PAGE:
Apart from the practical advantages of using serum samples rather than urine, the principal advantages of monitoring patients with serum tests derives from their greater clinical sensitivity and prognostic utility. The main studies are reported in detail in the relevant chapters, listed in Section 24.6, and monitoring examples are shown in Figure 24.1 and Section 15.2.. After treatment, 32% of patients achieved complete remission (CR) according to their urine results while only 11% achieved normalisation of their sFLC ratios; a percentage closely aligned to the 9.8% CR rate seen in patients monitored by their monoclonal intact immunoglobulin (and receiving the same treatment). Similar results have now been reported in a number of studies by the French IFM group .  compared sFLC and urine electrophoresis measurements for monitoring 157 IIMM and 25 LCMM patients. At each time point, the κ/λ sFLC ratio was more sensitive than uIFE for the detection of monoclonal FLCs and showed a better correlation with sIFE results (Figure 24.6). A separate analysis of 111 LCMM patients enrolled into the IFM-2009 trial  concluded that in keeping with previous reports, sFLC analysis was a more sensitive indicator of disease than urinalysis. The study also demonstrated that normalisation of sFLC parameters (iFLC or sFLC ratio) translated into an improved outcome, whereas UPE or urine IFE status was not prognostic (Figure 24.7). The prognostic value of urine electrophoresis and sFLCs was further compared when patients who were negative by UPE or uIFE (after three treatment cycles) were grouped according to their iFLC concentrations or sFLC ratio: those with abnormal FLC parameters had a significantly worse outcome compared with those with normal values (Figure 24.8). By contrast, when patients with elevated iFLC concentrations were separated according to positive/negative UPE results at the same time point, there was no significant difference in PFS between the two groups (Figure 24.8). The authors concluded that the “improved sensitivity and prognostic value of serum over urine measurements provide a strong basis for recommending the former for monitoring LCMM patients”.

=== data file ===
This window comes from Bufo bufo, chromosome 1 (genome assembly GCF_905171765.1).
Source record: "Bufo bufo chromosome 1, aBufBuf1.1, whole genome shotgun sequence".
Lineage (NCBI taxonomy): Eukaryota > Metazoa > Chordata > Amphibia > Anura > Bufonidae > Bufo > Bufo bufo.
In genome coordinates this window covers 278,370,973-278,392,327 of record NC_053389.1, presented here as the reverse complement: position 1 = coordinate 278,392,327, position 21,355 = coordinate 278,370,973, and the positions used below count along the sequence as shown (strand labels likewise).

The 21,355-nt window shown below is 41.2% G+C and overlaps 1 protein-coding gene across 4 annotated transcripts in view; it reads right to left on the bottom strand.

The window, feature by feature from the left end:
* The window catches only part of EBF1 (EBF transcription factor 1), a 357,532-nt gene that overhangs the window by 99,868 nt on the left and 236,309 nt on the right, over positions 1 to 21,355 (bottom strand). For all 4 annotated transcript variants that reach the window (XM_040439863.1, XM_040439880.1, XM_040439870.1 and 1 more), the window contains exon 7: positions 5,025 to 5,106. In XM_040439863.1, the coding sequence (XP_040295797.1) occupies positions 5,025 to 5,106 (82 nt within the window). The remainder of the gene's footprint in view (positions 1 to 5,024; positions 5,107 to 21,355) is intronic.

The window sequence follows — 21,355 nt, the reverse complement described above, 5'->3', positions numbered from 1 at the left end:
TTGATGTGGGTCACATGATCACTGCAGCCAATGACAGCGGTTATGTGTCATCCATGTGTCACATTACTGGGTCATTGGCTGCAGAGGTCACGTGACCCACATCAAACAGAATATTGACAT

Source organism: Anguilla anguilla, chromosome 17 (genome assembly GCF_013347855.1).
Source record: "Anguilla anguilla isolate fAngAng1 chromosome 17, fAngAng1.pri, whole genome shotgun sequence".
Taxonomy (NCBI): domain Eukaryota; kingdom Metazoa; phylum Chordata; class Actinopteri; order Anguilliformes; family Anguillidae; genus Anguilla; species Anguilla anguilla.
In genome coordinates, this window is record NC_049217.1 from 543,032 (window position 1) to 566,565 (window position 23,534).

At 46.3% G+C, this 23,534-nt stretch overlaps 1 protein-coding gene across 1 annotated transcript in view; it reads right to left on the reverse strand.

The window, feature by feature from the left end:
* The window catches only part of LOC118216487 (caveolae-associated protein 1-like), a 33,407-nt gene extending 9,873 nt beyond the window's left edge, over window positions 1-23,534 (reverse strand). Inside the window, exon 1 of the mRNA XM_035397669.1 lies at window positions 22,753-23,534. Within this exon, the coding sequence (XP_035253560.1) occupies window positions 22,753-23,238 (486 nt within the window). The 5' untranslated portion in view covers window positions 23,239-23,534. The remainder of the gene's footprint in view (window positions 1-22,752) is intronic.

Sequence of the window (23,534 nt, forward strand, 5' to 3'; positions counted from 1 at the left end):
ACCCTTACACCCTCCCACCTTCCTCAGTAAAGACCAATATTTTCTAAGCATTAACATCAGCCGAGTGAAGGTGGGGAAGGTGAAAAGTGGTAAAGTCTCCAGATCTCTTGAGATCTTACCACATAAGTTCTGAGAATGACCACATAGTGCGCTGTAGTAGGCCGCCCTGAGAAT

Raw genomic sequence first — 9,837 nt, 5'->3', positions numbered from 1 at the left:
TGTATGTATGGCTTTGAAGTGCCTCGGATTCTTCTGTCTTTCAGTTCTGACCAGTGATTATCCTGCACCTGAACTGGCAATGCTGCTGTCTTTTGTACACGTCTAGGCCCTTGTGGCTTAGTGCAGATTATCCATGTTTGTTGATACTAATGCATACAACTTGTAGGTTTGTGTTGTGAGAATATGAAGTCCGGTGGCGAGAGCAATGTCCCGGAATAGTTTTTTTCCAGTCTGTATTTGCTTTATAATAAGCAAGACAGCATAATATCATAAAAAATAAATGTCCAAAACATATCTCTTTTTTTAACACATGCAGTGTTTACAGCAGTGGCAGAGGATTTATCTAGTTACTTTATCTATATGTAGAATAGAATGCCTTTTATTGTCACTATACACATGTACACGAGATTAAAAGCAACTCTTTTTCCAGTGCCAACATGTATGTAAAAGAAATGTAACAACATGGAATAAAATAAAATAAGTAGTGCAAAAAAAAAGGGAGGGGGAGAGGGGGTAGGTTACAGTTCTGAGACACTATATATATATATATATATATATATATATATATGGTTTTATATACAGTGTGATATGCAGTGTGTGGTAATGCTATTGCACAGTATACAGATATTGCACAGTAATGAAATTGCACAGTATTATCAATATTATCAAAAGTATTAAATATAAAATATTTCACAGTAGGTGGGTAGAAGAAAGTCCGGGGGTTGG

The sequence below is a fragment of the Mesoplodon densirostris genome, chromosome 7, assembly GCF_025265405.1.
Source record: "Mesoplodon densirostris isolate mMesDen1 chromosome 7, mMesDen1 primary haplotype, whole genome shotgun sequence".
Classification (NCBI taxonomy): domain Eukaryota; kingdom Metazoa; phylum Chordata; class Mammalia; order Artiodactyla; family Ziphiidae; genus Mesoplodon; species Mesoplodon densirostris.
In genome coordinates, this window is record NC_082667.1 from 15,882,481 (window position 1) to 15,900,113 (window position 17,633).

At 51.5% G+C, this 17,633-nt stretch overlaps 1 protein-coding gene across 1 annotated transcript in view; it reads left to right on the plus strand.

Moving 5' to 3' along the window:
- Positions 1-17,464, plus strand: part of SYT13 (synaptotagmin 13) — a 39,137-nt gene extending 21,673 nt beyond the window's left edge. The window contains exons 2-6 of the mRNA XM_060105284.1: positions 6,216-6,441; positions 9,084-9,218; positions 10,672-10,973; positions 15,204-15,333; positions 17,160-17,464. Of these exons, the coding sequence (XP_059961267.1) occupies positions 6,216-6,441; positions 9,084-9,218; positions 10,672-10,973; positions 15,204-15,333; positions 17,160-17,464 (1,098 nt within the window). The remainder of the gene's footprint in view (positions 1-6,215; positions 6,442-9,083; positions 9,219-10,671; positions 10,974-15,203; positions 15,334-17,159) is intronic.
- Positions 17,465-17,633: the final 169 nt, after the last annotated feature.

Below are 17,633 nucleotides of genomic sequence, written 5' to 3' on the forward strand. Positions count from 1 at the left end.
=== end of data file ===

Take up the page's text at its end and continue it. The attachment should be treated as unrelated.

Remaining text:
Katzmann et al.  assessed the monitoring potential of sFLCs and urinary monoclonal proteins (utilising UPE) in patients with clinically stable monoclonal gammopathy. The authors concluded that sFLCs were measurable in more patients than were urinary monoclonal proteins, and that sFLC measurements exhibited a lower total coefficient of variation (see also Section 7.2.6).
Tschautscher et al.  examined whether serial dFLC measurements could be used in place of 24-hour
urinary M-protein levels to monitor for progressive disease (PD). The retrospective
study included 122 patients with a measurable urinary M-protein at baseline,
who subsequently developed PD (based on 24-hour urine electrophoresis, Section 25.3.5). At PD, the corresponding median dFLC increase was 740 mg/L
(interquartile range 340 – 1680 mg/L), and the median percentage increase was
110% (interquartile range 55 – 312%). The
authors conclude that serial dFLC measurements can be used in place of 24-hour
urine collections to monitor for PD, and that a dFLC increase >100 mg/L from
nadir best defines PD by dFLC. Once patients have reached this dFLC threshold,
a 24-hour urine M-protein measurement can be performed to confirm progression
based on current IMWG criteria. This strategy was likely to result in “better
patient compliance, ease of testing, and reduced financial burden”.
The correlation between serial measurements of sFLCs and urine monoclonal protein (by UPE) in both LCMM or IIMM patients is insufficient to consider the tests interchangeable . Consequently, international guidelines from 2009  recommended monitoring MM patients with sFLCs in the following situations: 1) in all MM patients who do not have sufficient concentrations of measurable serum or urine intact immunoglobulin monoclonal proteins (serum monoclonal protein <10 g/L or a urine monoclonal protein <200 mg/24 hours); and 2) in all MM patients to look for a "stringent complete response" (Chapter 25). However, British guidelines state that there is a “clear rationale” for using sFLC assays “to assess response in light chain only disease, irrespective of the extent of light chain excretion in the urine” (Section 25.6). It seems probable that, as experience and confidence in the sFLC assays grows, they will increasingly replace urine assays for monitoring all patients.